HistoryEdit

 
Dancers in Borno state attire

The state has a predominance of Kanuri people, while other ethnic groups such as Lapang, Babur/Bura and Marghi are also found in the southern part of the state. Shuwa Arabs are mainly the descendants of Arab people[15] and are an example of the endurance of traditional political institutions in some areas of Africa. The emirs of the former Kanem–Bornu Empire have played a part in the politics of this area for nearly 1,000 years.[16]

The current Kanemi dynasty gained control of the Borno Emirate in the early 19th century after the Fulani jihad of Usman dan Fodio. Conquered by Rabih in 1893,[17] The state was invaded by the British, French and Germans at the beginning of the 20th century. In 1902, the British officially incorporated Borno into the Northern Nigeria Protectorate[18] and in 1907 established a new capital at Maiduguri, which remains the capital to this day.[19]

After Nigerian independence in 1960, Borno remained fairly autonomous until the number of states in Nigeria expanded to 12 in 1967. Local government reform in 1976 further reduced the power of the emirs of the former dynasty, and by the time of Nigeria's return to civilian rule in 1979, the emirs' jurisdiction has been restricted solely to cultural and traditional affairs. Mala Kachallah was elected governor of Borno State in 1999 under the flagship of the then APP (All Peoples Party), later renamed the All Nigeria People's Party (ANPP). Ali Modu Sheriff was elected governor of Borno State in Nigeria in April 2003.[20]

Boko Haram's insurgency began in 2009, with Borno being the worst-affected area. On 14 May 2013, President Goodluck Jonathan declared a state of emergency in northeastern Nigeria,[21] including Borno State along with the neighboring states of Adamawa and Yobe.[22] This happened after fighting between Boko Haram and the state armed forces killed 200 people in the town of Baga. A spokesman for the armed forces declared that the offensive would continue "as long as it takes to achieve our objective of getting rid of insurgents from every part of Nigeria."[23]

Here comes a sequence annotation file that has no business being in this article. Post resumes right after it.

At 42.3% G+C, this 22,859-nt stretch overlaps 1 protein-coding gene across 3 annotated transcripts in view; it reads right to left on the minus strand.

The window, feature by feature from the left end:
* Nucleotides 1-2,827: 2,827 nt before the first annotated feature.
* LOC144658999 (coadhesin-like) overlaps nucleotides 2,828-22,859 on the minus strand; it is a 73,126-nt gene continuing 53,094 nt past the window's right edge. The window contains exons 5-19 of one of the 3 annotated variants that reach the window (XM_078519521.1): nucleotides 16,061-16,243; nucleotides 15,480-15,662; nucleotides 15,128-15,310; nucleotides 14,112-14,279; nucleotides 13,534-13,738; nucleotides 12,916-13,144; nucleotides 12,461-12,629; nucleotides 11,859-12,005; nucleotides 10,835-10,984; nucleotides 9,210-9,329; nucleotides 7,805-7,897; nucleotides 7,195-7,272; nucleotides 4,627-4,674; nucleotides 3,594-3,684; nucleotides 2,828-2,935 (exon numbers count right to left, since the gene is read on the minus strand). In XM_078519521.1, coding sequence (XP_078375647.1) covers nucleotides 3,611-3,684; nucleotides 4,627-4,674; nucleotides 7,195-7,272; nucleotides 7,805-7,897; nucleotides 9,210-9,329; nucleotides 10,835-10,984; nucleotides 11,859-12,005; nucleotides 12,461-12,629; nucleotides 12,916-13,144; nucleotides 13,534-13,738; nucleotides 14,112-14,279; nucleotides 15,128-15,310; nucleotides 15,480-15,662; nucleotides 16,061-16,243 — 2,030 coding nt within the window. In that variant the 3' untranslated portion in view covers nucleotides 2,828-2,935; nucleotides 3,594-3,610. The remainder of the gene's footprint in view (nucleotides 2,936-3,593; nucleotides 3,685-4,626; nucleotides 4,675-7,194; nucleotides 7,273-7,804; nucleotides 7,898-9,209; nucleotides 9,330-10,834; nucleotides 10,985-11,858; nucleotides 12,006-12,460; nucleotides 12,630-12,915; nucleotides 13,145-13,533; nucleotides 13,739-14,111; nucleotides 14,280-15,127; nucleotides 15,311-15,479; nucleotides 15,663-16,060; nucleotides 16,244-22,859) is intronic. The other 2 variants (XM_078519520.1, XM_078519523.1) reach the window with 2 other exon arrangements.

In July 2014, the state's governor Kashim Shettima said that "176 teachers had been killed and 900 schools destroyed since 2011."[24] After the Chibok schoolgirls kidnapping in April 2014, most schools in Borno State were closed.[25]

In November 2014, UNICEF reported it has increased its Community Management of Acute Malnutrition (CMAM) centres in Borno State "from 5 to 67."[26] In Borno State, the agricultural sector has suffered mostly because of the insurgency, and many people have experienced acute food insecurity.[27]

Local Government AreasEdit

Borno State consists of twenty-seven (27) Local Government Areas, grouped into three Senatorial Districts (shown below with their areas and 2006 Census population figures):[28]

Borno Central
Senatorial District
Area in
km2
1,666,541 Borno South
Senatorial District
Area in
km2
1,245,962 Borno North
Senatorial District
Area in
km2
1,238,390
Maiduguri 137.36 540,016 Askira/Uba 2,431.83 143,313 Abadam 4,172.27 100,065
Ngala 1,519.82 236,498 Bayo 985.78 79,078 Gubio 2,575.09 151,286
Kala/Balge 1,962.13 60,834 Biu 3,423.86 175,760 Guzamala 2,631.44 95,991
Mafa 2,976.99 103,600 Chibok 1,392.00 66,333 Kaga 2,802.46 89,996